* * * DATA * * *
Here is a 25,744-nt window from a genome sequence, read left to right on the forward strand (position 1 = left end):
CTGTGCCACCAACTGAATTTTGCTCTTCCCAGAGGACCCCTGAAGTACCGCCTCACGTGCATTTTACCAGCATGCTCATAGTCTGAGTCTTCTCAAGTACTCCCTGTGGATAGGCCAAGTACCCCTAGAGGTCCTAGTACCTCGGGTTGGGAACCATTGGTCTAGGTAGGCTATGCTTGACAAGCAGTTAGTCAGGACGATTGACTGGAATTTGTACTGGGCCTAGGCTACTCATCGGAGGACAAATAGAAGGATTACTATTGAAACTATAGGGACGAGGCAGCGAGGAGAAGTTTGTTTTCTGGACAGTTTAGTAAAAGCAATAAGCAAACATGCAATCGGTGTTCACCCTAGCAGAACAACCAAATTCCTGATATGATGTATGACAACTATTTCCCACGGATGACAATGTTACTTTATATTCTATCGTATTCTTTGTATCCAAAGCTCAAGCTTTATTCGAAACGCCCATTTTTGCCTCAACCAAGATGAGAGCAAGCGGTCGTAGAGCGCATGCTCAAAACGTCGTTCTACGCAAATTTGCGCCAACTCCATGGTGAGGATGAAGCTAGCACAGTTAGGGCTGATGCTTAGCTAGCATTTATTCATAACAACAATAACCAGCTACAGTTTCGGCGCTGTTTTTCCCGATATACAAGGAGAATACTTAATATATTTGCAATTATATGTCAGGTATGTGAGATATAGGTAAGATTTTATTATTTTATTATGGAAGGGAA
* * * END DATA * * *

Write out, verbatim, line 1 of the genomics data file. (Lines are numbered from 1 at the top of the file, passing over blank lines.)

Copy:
Here is a 25,744-nt window from a genome sequence, read left to right on the forward strand (position 1 = left end):